With prime courtside positions at a premium, photographer Mark Blinch was saddled with a perch way up in the press box for the deciding game of the Toronto Raptors’ Eastern Conference semifinal last spring.
It turned out to be the ideal spot to capture the first Game 7 buzzer-beater in NBA history.
Blinch’s picture of Kawhi Leonard’s dramatic series-winning jump shot told a complete story in one incredible image. The Toronto-based sports photographer was rewarded for his efforts this week by winning the prestigious World Press Photo sports singles top prize.
“The whole look of the photo is just people waiting,” Blinch said Friday. ”Just 25 years of Raptors basketball, it almost comes down to that moment.”
On the play, Leonard dribbled to the corner of the court and let an arching shot fly over the outstretched fingertips of defender Joel Embiid.
Leonard took a few steps backward before squatting in front of the Toronto bench as the ball hit the rim. The tension was palpable as three more bounces followed.
Blinch clicked at just the right time. He captured a wide mix of facial expressions and unusual body positions from Leonard, his teammates, opponents and fans just as the ball was falling into the basket.
“That’s what I like about the picture is just that anticipation and all of the buildup,” Blinch said. “You could just see it on everybody’s face.”
The euphoric celebration began a split-second later as the sellout crowd at Scotiabank Arena erupted. The Raptors went on to win the next two series to claim their first-ever NBA championship.
Blinch, the team photographer for the NHL’s Toronto Maple Leafs, was working for the NBA on this occasion. He has also done freelance work for The Canadian Press and other outlets.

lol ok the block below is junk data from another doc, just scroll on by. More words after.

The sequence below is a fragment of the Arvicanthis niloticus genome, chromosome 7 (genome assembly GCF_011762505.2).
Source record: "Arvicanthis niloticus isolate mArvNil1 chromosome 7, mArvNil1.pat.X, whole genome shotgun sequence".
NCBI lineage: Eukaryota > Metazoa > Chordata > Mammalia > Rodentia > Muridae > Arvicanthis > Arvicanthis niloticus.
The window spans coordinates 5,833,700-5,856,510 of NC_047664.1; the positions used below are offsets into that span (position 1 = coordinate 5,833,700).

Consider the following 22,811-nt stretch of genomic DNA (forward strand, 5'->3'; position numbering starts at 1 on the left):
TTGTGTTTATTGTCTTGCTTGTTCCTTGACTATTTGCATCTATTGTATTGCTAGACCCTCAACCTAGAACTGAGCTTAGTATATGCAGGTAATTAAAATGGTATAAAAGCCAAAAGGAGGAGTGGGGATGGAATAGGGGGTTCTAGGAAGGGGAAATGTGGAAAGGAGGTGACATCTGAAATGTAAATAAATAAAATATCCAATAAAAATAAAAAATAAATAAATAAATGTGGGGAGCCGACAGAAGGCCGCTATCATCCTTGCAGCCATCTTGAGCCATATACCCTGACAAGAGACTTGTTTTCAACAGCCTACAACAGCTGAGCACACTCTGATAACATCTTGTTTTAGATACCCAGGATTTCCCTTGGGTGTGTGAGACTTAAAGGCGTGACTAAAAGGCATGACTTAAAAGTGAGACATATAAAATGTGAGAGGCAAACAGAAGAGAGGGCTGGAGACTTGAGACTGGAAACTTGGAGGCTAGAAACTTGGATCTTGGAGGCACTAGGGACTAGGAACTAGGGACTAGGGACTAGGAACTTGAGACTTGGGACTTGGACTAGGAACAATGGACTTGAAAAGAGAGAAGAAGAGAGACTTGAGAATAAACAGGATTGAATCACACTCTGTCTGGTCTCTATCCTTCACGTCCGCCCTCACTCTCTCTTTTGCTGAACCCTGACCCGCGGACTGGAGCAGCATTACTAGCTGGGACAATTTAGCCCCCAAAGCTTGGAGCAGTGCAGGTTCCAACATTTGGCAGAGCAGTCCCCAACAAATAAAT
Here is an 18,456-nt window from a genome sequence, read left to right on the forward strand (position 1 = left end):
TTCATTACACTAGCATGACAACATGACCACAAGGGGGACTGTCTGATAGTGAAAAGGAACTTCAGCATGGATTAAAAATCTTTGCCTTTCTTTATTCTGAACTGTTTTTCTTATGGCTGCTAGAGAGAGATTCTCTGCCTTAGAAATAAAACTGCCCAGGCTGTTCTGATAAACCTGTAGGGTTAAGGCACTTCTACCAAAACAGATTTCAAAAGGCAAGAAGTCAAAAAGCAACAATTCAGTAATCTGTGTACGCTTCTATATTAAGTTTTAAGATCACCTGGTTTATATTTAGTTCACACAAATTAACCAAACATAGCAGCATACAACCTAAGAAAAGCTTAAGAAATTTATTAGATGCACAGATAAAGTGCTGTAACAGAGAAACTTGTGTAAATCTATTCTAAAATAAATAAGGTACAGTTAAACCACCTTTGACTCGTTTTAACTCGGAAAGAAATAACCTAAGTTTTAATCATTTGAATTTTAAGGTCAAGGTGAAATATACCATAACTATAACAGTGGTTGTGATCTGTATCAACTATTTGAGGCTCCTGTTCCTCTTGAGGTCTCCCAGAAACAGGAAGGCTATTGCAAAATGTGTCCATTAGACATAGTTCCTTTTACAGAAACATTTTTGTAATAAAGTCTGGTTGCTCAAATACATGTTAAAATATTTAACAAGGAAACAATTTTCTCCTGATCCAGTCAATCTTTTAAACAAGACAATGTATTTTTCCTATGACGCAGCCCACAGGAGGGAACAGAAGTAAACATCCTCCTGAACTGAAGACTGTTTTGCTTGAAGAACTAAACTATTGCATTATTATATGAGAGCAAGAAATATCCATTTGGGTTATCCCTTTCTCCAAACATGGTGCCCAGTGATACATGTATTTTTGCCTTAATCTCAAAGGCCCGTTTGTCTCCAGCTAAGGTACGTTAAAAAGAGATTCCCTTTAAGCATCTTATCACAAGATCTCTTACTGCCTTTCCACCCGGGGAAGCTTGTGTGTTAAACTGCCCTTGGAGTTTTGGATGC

Shooting from the gondola is not usually ideal for a photographer due to the distance from the action. In this case, everything happened to set up perfectly.
Blinch explained that for any potential game-winner, his goal is to try to get the shooter, the ball and the basket in the frame.
He zoomed out a little bit more than usual and was ready when Leonard made his move.
“It’s the best thing that ever happened to shoot overhead like that,” Blinch said. “There’s no other angle where you’re going to see all those reactions.”
Amid the hysteria below, Blinch quickly checked the thumbnail image on his camera. He thought it was good, but didn’t realize it was special until he displayed the image on his computer.
“That’s when I could really see it,” he said. ”The picture went viral and it got all sorts of attention. And yeah, it was celebrated.”
The basket completed Leonard’s 41-point night and gave Toronto a 92-90 Game 7 victory. The Raptors went on to beat Milwaukee for the conference title before topping Golden State in the NBA Finals.
“As a sports photographer, you might only ever see this kind of moment once in your life,” Blinch said. “You might get lucky and see a bunch of moments like this. But for me, this is probably the biggest moment of my entire career.
“So to have a picture that represents that is what makes me the most proud about it. To come away with that is the most important thing as a sports photographer.”
This report by The Canadian Press was first published April 17, 2020.
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Gregory Strong, The Canadian Press